The Nashville Predators: Welcome to the NHL's Eastern Conference

Jordan MatthewsAnalyst IIIMay 26, 2011

Will Shea Weber be playing in the Eastern Conference?
Will Shea Weber be playing in the Eastern Conference?Rich Lam/Getty Images

After this past weekend's rumors, it would seem as if the citizens of Manitoba have finally reached the light at the end of the tunnel. While Winnipeg fans rejoice in the news that their team may finally be returning after a 15 year hiatus, the NHL is in for tough decisions regarding league re-alignment, which is sure to draw the displeasure of one or more of its hockey clubs.

The problem? That's simple. The NHL will have to move one club from the Western Conference to the East.

The solution? Not so simple. Multiple teams are tossing their name in to make the jump to the East, and there's only one spot open. No matter which team the NHL chooses to move East, it has already been made clear that the move will not take place until the 2012-2013 season, and Winnipeg will play in the Southeast division in the upcoming season.

The Detroit Red Wings appear to be the popular choice to make the move, but that change is much more complicated than what meets the eye. Moving Detroit would break up long-lasting rivalries in the Western Conference such as Detroit/Chicago and Detroit/Colorado, and it would also destroy the rising rivalry of Detroit/San Jose.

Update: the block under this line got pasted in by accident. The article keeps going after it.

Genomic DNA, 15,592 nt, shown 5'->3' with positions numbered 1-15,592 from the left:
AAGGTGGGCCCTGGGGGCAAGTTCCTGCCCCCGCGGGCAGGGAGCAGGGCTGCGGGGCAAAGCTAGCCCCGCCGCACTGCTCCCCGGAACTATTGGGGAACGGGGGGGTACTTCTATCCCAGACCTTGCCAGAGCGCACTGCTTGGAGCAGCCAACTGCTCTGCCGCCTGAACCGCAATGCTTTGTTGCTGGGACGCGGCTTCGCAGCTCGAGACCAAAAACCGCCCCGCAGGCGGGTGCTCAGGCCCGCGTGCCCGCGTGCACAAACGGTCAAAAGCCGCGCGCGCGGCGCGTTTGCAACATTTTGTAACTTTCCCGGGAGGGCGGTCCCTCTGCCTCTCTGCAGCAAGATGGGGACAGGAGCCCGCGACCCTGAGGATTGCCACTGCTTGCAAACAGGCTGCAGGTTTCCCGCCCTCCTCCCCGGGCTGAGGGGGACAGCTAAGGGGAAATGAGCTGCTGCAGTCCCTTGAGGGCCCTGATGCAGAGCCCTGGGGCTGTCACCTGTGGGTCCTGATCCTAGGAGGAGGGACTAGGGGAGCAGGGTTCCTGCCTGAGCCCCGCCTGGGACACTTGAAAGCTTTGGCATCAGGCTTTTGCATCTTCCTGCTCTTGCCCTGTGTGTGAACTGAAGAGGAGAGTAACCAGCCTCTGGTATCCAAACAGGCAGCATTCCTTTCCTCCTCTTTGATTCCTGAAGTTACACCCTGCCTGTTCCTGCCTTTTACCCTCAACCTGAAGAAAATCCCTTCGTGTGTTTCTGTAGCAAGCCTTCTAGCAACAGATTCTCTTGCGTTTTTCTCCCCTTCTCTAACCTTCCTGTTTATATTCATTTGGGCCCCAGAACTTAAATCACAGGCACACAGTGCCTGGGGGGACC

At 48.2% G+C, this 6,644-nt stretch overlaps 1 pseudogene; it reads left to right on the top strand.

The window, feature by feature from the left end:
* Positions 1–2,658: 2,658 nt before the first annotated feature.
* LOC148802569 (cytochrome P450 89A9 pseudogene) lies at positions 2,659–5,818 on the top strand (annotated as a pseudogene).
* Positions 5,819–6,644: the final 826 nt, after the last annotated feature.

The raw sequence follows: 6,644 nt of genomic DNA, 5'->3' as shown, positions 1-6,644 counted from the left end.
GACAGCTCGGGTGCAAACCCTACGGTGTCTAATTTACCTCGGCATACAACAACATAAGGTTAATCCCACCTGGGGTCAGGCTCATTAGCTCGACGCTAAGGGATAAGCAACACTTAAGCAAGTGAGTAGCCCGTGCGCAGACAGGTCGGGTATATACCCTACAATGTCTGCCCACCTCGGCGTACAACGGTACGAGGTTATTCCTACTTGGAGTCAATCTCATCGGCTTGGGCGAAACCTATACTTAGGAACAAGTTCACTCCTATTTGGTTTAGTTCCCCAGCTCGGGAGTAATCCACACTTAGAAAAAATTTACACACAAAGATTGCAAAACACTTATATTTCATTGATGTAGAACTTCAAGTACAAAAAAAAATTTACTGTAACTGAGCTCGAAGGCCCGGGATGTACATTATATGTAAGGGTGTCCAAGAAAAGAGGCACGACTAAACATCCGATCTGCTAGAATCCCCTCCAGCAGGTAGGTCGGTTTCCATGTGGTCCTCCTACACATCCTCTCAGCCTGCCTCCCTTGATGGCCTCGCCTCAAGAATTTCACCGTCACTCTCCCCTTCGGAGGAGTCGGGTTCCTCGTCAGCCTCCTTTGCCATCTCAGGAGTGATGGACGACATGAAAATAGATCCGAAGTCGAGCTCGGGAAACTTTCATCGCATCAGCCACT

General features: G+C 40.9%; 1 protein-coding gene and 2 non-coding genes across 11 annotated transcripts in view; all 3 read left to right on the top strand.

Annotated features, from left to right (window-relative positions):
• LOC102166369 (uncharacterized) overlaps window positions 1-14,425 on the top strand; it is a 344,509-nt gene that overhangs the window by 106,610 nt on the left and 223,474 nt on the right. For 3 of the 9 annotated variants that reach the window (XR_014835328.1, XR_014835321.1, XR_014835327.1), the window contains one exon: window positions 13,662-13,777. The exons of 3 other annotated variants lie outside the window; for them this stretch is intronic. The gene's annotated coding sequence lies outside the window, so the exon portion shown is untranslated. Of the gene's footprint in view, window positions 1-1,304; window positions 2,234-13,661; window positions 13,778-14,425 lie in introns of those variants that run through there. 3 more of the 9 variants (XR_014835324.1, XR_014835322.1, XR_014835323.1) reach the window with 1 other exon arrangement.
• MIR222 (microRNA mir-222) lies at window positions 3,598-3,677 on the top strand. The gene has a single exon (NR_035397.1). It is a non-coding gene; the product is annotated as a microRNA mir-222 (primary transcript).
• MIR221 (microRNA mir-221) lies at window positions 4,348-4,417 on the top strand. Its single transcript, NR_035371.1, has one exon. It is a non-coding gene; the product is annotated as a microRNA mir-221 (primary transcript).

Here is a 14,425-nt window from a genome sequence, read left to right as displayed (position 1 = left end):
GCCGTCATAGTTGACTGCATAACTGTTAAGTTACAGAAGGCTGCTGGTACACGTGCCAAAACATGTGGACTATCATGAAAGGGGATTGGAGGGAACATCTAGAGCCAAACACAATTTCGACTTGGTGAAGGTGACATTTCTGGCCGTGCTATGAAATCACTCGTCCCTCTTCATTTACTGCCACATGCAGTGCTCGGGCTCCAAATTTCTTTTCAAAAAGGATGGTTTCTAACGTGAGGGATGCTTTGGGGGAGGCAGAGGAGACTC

Not only would the Red Wings lose their well-established rivalries in the West, but the West would lose its biggest market—something it sorely lacks compared to the East.

Five out of the six most valuable teams in the league reside in the Eastern Conference, while Detroit is the only one in the West. The argument could also be made that Detroit sells out arenas in cities—such as Phoenix, Colorado and Dallas—that otherwise rarely sell out. From a business standpoint, moving Detroit to the Eastern Conference could cause an already struggling Western Conference to crumble financially.

The Columbus Blue Jackets are another popular choice for the Eastern Conference jump, but they too have consequences to division re-alignment. If Columbus moves, they almost certainly will not make a permanent home in the Southeast division, which means another club will have to be moved to the division. This team would likely come from the Atlantic division, breaking up either the Pennsylvania rivalry (by moving Pittsburgh or Philadelphia), or the New York area rivalry (by moving the Devils).

The third, and perhaps most unpopular, choice the NHL has is to move the Nashville Predators to the Eastern Conference.

This move would easily transition the Predators into Atlanta's former spot in the Southeast division, and would keep the East's other divisions from being disrupted. This move could also strengthen the Predators financial status by being an above average team in the more favored of the two conferences.

When weighing the pros and cons to each possible choice, moving the Predators to the Eastern Conference is the most sensible choice for the National Hockey League and the individual organizations.